Basically, gingerbread houses are one big cookie, cut into roofs and walls before baking, then spread with heavy-duty icing to “glue” them together. The resulting house then is lathered with candies, chocolates, marshmallows and such. Some people really get into it, like this version:
Yep, who else but…MarthaStewart.com
Others are fine with jamming various candies, and calling it good. The results can be surprising. This house looks complicated, but it’s actually very basic: gumdrops on the roof, outline icing for windows and door…and a drift of frosting ‘snow’ on top, dribbled down over the gumdrops in realistic fashion.
From Food Network
Whatever your temperament, this basic gingerbread [...]
If you’ve been hanging around the Penny Thots archives for a while, you may have seen my comments on raising chickens…. the original report is here. (Part II is here.)
Just in case you haven’t followed the Saga of the Brick Chicks, here’s a quick recap:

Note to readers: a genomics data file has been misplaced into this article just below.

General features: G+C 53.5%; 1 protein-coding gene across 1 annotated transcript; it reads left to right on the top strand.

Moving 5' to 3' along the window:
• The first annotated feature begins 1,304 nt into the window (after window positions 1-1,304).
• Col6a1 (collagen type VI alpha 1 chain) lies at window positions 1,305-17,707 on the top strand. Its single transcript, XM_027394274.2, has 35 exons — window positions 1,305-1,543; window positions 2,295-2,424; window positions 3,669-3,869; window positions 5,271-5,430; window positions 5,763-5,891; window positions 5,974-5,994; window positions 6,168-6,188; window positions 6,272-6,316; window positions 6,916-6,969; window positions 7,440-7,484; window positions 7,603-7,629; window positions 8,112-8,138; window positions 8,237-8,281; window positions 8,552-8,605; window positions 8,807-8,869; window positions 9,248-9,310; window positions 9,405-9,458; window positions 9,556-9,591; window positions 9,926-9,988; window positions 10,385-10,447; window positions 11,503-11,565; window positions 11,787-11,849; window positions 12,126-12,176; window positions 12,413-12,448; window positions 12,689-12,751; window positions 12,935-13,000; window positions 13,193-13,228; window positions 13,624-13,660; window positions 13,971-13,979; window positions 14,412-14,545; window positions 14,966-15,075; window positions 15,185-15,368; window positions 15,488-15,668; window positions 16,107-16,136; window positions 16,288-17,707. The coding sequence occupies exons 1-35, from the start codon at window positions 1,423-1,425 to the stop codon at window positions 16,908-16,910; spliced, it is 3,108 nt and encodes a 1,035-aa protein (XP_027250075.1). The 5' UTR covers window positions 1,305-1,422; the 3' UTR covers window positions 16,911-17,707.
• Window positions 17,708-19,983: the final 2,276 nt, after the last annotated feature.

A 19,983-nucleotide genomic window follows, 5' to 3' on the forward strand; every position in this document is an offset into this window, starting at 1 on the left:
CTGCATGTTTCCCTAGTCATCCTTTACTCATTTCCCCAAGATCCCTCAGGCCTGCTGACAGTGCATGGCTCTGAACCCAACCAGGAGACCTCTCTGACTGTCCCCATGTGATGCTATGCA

We have 15 chickens at present…assuming, that is, that the resident fox in the neighborhood allows us to keep up the current count. (He took two back in late August, on one unguarded summer evening, when our watchdog Charley was indoors, miserable with allergies.)
Three are ‘Production’ Reds – Rhode Island Reds that are specially bred to produce more eggs. They look like this:
They are mean, quarrelsome, bossy…and excellent layers. They also began laying eggs earlier than the others. Maybe I’d be crabby too, if I felt that urge all the time!
The rest are Australorps – a Buff Orpington breed refined [...]
supermarket isle containing staples such as pasta and rice
Every few months, the same advice on saving money at the supermarket crops up. You’ve heard the line: shopping the perimeter of the store and ignoring the isles will save you money and leave you healthier. The advice is good natured, but is also generally wrong. Okay, maybe not wrong, but at best only half right. Shopping the perimeter is a good way on how to not save money on groceries.
Why is this? The theory behind the advice to shop the perimeter is based on the idea that all of your staples, your meat, produce, dairy, etc. are going to be along the outer edges of the store. Meanwhile, the higher mark-up stuff, the processed foods, and the junk food that simply isn’t necessary are all going to be in the isles. So by shopping the perimeter, you get [...]